Quick Recommendations from Boston
Pirates!: Celia Rees

Slowly Getting Back to Normal

I'm back in California, after an exhausting whirlwind tour of the northeastern states (Massachusetts, New York, New Jersey, Connecticut, and New Hampshire, to be exact). I'm catching up with work, and probably won't be back up to full blog speed for a couple of days. But I do have two article links to share with you:

  • Anatopsis author Chris Abouzeid has an excellent fantasy book review column in this Sunday's Boston Globe. Chris discusses what fantasy writers need to do to discover new, fresh material, observing that "a surprising number of young-adult fantasy authors have chosen to put all the medieval baggage in storage and head for the Age of Enlightenment (and beyond)". As one who is a bit burned out on the standard medieval trappings of fantasy novels, I consider this cause for celebration. He proceeds to offer brief reviews of six fantasy (and fantasy-like) young adult novels. So many great books to read! I especially want to read Fly By Night and Monster Blood Tattoo.
  • Mocking Birdies author Annette Simon brought to my attention an article about gender differences in reading, from Saturday's Globe and Mail. The article is mainly focused on adult reading preferences, but does discuss the gender gap in literacy among kids, too. The gist of the article is not new - that women read more than men do, and in particular read more fiction than men do. Several Canadian studies are referenced. The article has received extensive comments, however, suggesting that there is much more to be said on the topic. I particularly appreciated Toronto writer Russell Smith's comments. He's quoted in the article as saying that men he knows don't read fiction, apparently because they perceive it as being about feelings, rather than ideas. He concludes that "To think that no one perceives fiction as being about ideas is depressing." I agree! And I will add that much of the children's and young adult literature I read is about ideas, and story, much more so than "feelings." Perhaps this is support for my personal crusade, that adults should read more children's books... But check out the Globe and Mail article for more discussion.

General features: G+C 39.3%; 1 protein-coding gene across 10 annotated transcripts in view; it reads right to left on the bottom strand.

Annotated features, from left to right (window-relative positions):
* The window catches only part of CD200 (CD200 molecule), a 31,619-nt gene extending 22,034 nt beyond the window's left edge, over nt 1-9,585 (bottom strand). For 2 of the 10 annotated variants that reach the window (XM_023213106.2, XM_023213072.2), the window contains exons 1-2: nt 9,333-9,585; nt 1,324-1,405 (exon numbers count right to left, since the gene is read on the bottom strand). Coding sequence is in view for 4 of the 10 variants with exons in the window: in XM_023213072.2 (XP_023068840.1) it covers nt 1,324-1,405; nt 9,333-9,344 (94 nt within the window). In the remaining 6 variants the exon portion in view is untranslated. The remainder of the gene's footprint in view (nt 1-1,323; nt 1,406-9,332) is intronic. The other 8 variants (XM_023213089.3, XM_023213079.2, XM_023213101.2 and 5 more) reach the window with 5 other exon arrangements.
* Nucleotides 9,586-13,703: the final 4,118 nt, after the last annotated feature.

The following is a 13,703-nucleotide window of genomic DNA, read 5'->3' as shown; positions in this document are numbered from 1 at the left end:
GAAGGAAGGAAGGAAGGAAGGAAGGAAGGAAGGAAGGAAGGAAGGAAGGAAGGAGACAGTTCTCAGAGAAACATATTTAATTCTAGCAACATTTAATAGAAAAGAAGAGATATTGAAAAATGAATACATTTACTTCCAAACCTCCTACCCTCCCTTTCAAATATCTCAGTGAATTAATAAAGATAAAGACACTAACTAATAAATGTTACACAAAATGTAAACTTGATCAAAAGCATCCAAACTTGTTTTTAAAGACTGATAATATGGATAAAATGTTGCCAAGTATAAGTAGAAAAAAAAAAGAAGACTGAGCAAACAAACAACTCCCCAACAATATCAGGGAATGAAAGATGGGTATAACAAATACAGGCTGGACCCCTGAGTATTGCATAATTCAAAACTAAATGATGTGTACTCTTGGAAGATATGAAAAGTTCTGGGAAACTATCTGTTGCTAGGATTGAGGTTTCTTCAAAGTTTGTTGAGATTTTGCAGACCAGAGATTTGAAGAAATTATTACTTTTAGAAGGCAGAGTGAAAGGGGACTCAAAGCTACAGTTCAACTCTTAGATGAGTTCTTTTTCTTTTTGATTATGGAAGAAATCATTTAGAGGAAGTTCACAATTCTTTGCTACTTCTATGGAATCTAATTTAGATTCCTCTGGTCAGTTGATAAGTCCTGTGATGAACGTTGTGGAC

I didn't get to read much on my trip (can you believe it?), but I did find some lovely review books waiting for me on my return home. So, you can expect more reviews soon, once I get a bit more caught up. Thanks for visiting! And thanks to Chris and Annette for the links.